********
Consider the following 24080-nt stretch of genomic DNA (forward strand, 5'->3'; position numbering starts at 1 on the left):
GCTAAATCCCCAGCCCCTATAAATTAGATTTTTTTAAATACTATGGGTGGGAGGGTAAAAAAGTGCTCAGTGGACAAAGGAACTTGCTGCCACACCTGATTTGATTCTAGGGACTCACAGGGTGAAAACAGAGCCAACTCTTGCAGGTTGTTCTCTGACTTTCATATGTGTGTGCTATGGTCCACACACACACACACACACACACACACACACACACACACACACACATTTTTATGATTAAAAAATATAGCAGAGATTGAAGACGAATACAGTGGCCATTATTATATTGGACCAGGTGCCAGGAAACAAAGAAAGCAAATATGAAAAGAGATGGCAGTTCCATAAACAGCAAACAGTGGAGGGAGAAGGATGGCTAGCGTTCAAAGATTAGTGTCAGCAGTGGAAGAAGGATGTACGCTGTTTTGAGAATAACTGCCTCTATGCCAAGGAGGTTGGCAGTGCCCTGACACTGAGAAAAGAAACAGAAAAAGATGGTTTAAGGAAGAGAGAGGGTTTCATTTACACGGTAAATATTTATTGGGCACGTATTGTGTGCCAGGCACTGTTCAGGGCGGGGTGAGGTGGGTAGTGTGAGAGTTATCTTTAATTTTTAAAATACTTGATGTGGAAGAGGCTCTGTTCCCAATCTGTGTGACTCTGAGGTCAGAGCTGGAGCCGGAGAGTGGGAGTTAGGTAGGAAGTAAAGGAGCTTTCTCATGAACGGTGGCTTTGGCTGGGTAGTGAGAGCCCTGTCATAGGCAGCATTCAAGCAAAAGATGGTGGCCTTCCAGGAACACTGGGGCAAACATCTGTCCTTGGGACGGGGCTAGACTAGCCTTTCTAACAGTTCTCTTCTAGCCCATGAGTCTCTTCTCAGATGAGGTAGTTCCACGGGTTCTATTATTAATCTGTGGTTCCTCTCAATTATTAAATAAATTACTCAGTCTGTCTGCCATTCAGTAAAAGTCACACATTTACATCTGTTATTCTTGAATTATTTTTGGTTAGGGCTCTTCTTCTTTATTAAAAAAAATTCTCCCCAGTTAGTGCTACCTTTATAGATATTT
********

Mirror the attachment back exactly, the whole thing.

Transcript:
Consider the following 24080-nt stretch of genomic DNA (forward strand, 5'->3'; position numbering starts at 1 on the left):
GCTAAATCCCCAGCCCCTATAAATTAGATTTTTTTAAATACTATGGGTGGGAGGGTAAAAAAGTGCTCAGTGGACAAAGGAACTTGCTGCCACACCTGATTTGATTCTAGGGACTCACAGGGTGAAAACAGAGCCAACTCTTGCAGGTTGTTCTCTGACTTTCATATGTGTGTGCTATGGTCCACACACACACACACACACACACACACACACACACACACACACACATTTTTATGATTAAAAAATATAGCAGAGATTGAAGACGAATACAGTGGCCATTATTATATTGGACCAGGTGCCAGGAAACAAAGAAAGCAAATATGAAAAGAGATGGCAGTTCCATAAACAGCAAACAGTGGAGGGAGAAGGATGGCTAGCGTTCAAAGATTAGTGTCAGCAGTGGAAGAAGGATGTACGCTGTTTTGAGAATAACTGCCTCTATGCCAAGGAGGTTGGCAGTGCCCTGACACTGAGAAAAGAAACAGAAAAAGATGGTTTAAGGAAGAGAGAGGGTTTCATTTACACGGTAAATATTTATTGGGCACGTATTGTGTGCCAGGCACTGTTCAGGGCGGGGTGAGGTGGGTAGTGTGAGAGTTATCTTTAATTTTTAAAATACTTGATGTGGAAGAGGCTCTGTTCCCAATCTGTGTGACTCTGAGGTCAGAGCTGGAGCCGGAGAGTGGGAGTTAGGTAGGAAGTAAAGGAGCTTTCTCATGAACGGTGGCTTTGGCTGGGTAGTGAGAGCCCTGTCATAGGCAGCATTCAAGCAAAAGATGGTGGCCTTCCAGGAACACTGGGGCAAACATCTGTCCTTGGGACGGGGCTAGACTAGCCTTTCTAACAGTTCTCTTCTAGCCCATGAGTCTCTTCTCAGATGAGGTAGTTCCACGGGTTCTATTATTAATCTGTGGTTCCTCTCAATTATTAAATAAATTACTCAGTCTGTCTGCCATTCAGTAAAAGTCACACATTTACATCTGTTATTCTTGAATTATTTTTGGTTAGGGCTCTTCTTCTTTATTAAAAAAAATTCTCCCCAGTTAGTGCTACCTTTATAGATATTT